Iffy event

Iffy event

Photo credit: JoeGoa Uk

Wherever you are on the planet, head towards the nearest large metropolis or holiday destination, and it is likely a short wait for the next 'international' film festival. But rewind sixty years, and film festivals were still a new phenomenon, with a handful scattered about, and those exclusively in Europe. Film festivals, like the Olympics and the World Fairs, were opportunities for countries to brand themselves as modern and display their excellence.

Inaugurated in 1952, the International Film Festival of India (IFFI) broke new ground as the first international film festival outside Europe, and the world's first travelling festival, a four-city feat of unequalled logistics. At a time when much of Asia and Africa remained under the yoke of imperialism, IFFI was a self-assured and meaningful assertion of the ability of a newly independent and formerly colonised country to enter into the fraternity of modern sovereign states. IFFI, in its imagination, form and reception, is shaped by the interplay through the decades of India's articulations of its place in the world and its own self-definition as a nation. The festival's current decline can also be traced to the gradual eclipsing of what is known as the Third World project.

The Third World project sought to accelerate the decolonisation process brought about by nationalist movements in the colonies and the weakening hold of the imperial powers. Just as the newly independent states wanted to have their say in world politics, there also surfaced a notion of a right to neutrality towards emerging power blocs and non-interference in domestic affairs. Central to this approach is an assertion of sovereignty as a counterpoint to the narrative-setting paradigm of the Cold War, a rejection that the West saw as either naïve, disingenuous or dangerous. As Himal contributing editor Vijay Prashad writes in his work on the Third World project, The Darker Nations, not only does the phrase East-West conflict 'distort the history of the Cold War because it makes it seem as if the First and Second World confronted each other in a condition of equality', but also marginalises the sovereign ambitions of the Third World. And yet, in the category of the newly independent countries (and the still colonised) was the coalescing of an eloquent counterpoint.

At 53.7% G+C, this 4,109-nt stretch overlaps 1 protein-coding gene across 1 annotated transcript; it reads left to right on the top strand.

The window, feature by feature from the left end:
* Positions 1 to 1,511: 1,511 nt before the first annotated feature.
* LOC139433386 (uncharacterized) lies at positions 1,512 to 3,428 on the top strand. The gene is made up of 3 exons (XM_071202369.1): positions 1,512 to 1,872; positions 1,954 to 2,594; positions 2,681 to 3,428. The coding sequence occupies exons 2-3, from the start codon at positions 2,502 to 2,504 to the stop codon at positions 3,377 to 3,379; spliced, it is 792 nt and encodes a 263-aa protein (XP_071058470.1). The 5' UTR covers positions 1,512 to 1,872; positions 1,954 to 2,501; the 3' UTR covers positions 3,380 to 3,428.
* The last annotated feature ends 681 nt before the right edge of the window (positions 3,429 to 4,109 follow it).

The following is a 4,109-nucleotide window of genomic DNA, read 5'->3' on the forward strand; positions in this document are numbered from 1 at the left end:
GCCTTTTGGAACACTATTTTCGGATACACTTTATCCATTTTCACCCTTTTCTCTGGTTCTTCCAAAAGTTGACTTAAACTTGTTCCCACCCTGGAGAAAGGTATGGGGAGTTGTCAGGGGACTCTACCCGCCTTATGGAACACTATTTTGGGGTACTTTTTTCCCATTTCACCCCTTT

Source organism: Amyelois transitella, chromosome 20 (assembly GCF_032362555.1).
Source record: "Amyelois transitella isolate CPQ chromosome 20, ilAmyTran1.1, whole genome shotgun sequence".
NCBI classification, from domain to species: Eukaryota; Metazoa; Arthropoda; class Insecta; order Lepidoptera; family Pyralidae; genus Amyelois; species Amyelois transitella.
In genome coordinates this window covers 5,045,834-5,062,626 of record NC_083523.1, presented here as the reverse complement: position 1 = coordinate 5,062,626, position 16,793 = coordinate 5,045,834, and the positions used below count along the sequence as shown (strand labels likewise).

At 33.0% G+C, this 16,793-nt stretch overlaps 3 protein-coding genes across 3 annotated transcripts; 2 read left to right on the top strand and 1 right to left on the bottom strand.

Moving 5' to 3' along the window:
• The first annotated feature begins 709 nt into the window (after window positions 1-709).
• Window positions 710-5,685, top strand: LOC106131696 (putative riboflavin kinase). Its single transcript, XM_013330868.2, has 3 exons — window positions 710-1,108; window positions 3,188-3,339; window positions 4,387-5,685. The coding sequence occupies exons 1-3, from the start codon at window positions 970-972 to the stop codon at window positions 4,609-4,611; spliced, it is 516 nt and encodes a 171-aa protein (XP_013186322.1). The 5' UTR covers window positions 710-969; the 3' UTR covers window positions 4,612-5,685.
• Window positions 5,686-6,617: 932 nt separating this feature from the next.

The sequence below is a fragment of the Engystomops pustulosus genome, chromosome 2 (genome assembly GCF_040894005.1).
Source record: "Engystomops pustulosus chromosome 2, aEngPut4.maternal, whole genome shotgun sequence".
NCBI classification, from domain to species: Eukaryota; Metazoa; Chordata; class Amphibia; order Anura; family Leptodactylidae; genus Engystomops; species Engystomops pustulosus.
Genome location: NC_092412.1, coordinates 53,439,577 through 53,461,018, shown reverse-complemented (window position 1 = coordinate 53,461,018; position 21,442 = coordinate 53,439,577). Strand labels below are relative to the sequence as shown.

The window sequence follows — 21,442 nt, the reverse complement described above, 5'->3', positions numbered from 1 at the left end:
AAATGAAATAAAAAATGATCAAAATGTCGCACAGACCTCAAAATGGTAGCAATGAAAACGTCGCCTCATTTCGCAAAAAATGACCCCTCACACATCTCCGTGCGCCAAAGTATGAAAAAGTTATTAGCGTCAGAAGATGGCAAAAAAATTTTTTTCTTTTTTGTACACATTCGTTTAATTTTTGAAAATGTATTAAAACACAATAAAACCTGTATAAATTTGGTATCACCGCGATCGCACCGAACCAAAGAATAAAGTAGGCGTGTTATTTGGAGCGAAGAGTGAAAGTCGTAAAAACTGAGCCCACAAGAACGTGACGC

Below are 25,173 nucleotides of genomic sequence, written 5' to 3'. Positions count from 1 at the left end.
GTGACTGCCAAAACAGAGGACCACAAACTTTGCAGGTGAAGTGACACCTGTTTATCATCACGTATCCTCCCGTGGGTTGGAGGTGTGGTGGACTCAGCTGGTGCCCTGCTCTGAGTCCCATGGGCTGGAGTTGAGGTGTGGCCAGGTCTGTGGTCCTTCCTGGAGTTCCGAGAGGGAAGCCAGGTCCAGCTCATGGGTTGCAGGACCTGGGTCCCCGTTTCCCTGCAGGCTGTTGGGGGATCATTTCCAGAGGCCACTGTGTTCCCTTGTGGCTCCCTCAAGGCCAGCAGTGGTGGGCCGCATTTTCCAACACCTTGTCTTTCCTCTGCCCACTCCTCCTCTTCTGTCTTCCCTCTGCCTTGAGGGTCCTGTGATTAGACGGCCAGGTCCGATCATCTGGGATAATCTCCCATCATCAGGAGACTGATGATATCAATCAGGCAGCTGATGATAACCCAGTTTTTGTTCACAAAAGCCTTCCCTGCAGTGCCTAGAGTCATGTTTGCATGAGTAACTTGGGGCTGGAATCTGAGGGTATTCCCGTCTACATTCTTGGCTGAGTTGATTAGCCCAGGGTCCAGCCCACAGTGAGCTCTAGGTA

Parliament of cinemas
By 1949, India had already hosted two conferences on Asian relations; and through the early 1950s, Jawaharlal Nehru exhorted the value of Asian and African solidarity. Thomas Elsaesser, a film historian, has categorised the myriad shapes of film festivals through history, and the ambitions of the inaugural IFFI would seem to fit the earliest model of 'an ad-hoc United Nations, a parliament of national cinemas'. It was essentially a government affair meant to showcase to the world a country whose survival was held in serious doubt.

The government directly invited 42 countries to submit films, and around half that many were represented with 52 feature films (and over 100 in other formats). The diversity of countries whose films were included traversed the three 'worlds', and, curiously, the countries represented by delegations bespoke an agenda of internationalism with a tacit acknowledgement of the emerging blocs and lines of contentions (including India's own vexing issues with its neighbours): China, Czechoslovakia, Egypt, France, Pakistan, the US and USSR. Unique among the contemporary festivals, the entire package, along with the delegates, travelled to three centres of film production in India – Bombay, Madras and Calcutta – as well as New Delhi.

To go by the response of the audience, the festival was a stunning success. This is no surprise, perhaps, considering how many sections of India's population took to cinema despite the active disapproval of many of the elite. Nehru himself might have held suspect the popular cinema of his country, evidenced when he complained, in his inaugural speech, about 'too much melodrama' that took away 'the real drama of life'. A similar sentiment was evoked in the next festival, in 1961, after a long gap of almost ten years, perhaps prompted both by logistical challenges and the weakening solidarity among Third World countries. Vice-President Sarvepalli Radhakrishnan inaugurated the festival with a plea to film producers to 'not cater to the tastes of the public but to improve them'. This tension between commercial and festival fare, censorship and art, would mark crucial debates in the history of the festival that rage on to the present time.

As much as in previous years, this festival included its ambitious travelling schedule and sold out theatres. In 1961, however, Satyajit Ray chaired an illustrious, almost unbelievable jury, including Andrejz Wajda, Mikhail Kalatozov and Lindsay Anderson to adjudicate its first set of prizes. The entry from Ceylon, the previously unheard-of Gamperaliya ('a delicate film which traces the decay of two landowning families') went on to win the jury prize, and Cuba went home with best short for Cyclone. That year's festival might have marked the height of IFFI's history, impressively programmed, well-attended and well-received.